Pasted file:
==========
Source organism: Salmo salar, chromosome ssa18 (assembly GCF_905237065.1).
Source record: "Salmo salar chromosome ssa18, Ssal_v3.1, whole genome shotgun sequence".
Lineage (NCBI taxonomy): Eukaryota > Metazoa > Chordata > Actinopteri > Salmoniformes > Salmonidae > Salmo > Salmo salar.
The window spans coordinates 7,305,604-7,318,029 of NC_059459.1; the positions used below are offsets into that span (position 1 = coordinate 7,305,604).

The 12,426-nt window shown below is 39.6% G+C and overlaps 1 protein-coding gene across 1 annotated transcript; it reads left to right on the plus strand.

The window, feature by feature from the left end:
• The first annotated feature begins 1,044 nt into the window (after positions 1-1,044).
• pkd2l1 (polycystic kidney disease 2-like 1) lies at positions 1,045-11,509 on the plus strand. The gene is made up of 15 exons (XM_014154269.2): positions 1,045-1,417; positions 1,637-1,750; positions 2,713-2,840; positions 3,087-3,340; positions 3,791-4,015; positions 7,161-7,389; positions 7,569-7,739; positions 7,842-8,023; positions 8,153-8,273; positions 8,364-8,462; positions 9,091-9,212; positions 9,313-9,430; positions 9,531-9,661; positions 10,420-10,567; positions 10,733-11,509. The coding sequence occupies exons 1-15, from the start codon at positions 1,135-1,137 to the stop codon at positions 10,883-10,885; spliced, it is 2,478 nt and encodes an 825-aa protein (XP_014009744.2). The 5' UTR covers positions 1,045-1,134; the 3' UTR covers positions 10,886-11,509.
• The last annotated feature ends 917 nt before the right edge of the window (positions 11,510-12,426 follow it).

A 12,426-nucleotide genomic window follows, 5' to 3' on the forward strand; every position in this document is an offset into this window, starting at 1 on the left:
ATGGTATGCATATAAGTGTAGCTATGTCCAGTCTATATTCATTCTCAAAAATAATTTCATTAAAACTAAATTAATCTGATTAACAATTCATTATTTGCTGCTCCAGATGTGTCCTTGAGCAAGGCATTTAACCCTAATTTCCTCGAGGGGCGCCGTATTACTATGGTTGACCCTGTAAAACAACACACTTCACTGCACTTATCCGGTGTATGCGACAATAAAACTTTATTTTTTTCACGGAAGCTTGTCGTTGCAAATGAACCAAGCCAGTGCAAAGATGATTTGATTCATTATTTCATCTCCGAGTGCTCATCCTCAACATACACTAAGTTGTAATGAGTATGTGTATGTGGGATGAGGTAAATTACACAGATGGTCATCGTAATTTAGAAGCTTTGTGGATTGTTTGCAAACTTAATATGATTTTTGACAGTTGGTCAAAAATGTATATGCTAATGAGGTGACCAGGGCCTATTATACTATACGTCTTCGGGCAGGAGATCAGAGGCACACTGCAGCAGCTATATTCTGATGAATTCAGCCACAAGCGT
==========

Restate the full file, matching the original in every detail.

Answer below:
Source organism: Salmo salar, chromosome ssa18 (assembly GCF_905237065.1).
Source record: "Salmo salar chromosome ssa18, Ssal_v3.1, whole genome shotgun sequence".
Lineage (NCBI taxonomy): Eukaryota > Metazoa > Chordata > Actinopteri > Salmoniformes > Salmonidae > Salmo > Salmo salar.
The window spans coordinates 7,305,604-7,318,029 of NC_059459.1; the positions used below are offsets into that span (position 1 = coordinate 7,305,604).

The 12,426-nt window shown below is 39.6% G+C and overlaps 1 protein-coding gene across 1 annotated transcript; it reads left to right on the plus strand.

The window, feature by feature from the left end:
• The first annotated feature begins 1,044 nt into the window (after positions 1-1,044).
• pkd2l1 (polycystic kidney disease 2-like 1) lies at positions 1,045-11,509 on the plus strand. The gene is made up of 15 exons (XM_014154269.2): positions 1,045-1,417; positions 1,637-1,750; positions 2,713-2,840; positions 3,087-3,340; positions 3,791-4,015; positions 7,161-7,389; positions 7,569-7,739; positions 7,842-8,023; positions 8,153-8,273; positions 8,364-8,462; positions 9,091-9,212; positions 9,313-9,430; positions 9,531-9,661; positions 10,420-10,567; positions 10,733-11,509. The coding sequence occupies exons 1-15, from the start codon at positions 1,135-1,137 to the stop codon at positions 10,883-10,885; spliced, it is 2,478 nt and encodes an 825-aa protein (XP_014009744.2). The 5' UTR covers positions 1,045-1,134; the 3' UTR covers positions 10,886-11,509.
• The last annotated feature ends 917 nt before the right edge of the window (positions 11,510-12,426 follow it).

A 12,426-nucleotide genomic window follows, 5' to 3' on the forward strand; every position in this document is an offset into this window, starting at 1 on the left:
ATGGTATGCATATAAGTGTAGCTATGTCCAGTCTATATTCATTCTCAAAAATAATTTCATTAAAACTAAATTAATCTGATTAACAATTCATTATTTGCTGCTCCAGATGTGTCCTTGAGCAAGGCATTTAACCCTAATTTCCTCGAGGGGCGCCGTATTACTATGGTTGACCCTGTAAAACAACACACTTCACTGCACTTATCCGGTGTATGCGACAATAAAACTTTATTTTTTTCACGGAAGCTTGTCGTTGCAAATGAACCAAGCCAGTGCAAAGATGATTTGATTCATTATTTCATCTCCGAGTGCTCATCCTCAACATACACTAAGTTGTAATGAGTATGTGTATGTGGGATGAGGTAAATTACACAGATGGTCATCGTAATTTAGAAGCTTTGTGGATTGTTTGCAAACTTAATATGATTTTTGACAGTTGGTCAAAAATGTATATGCTAATGAGGTGACCAGGGCCTATTATACTATACGTCTTCGGGCAGGAGATCAGAGGCACACTGCAGCAGCTATATTCTGATGAATTCAGCCACAAGCGT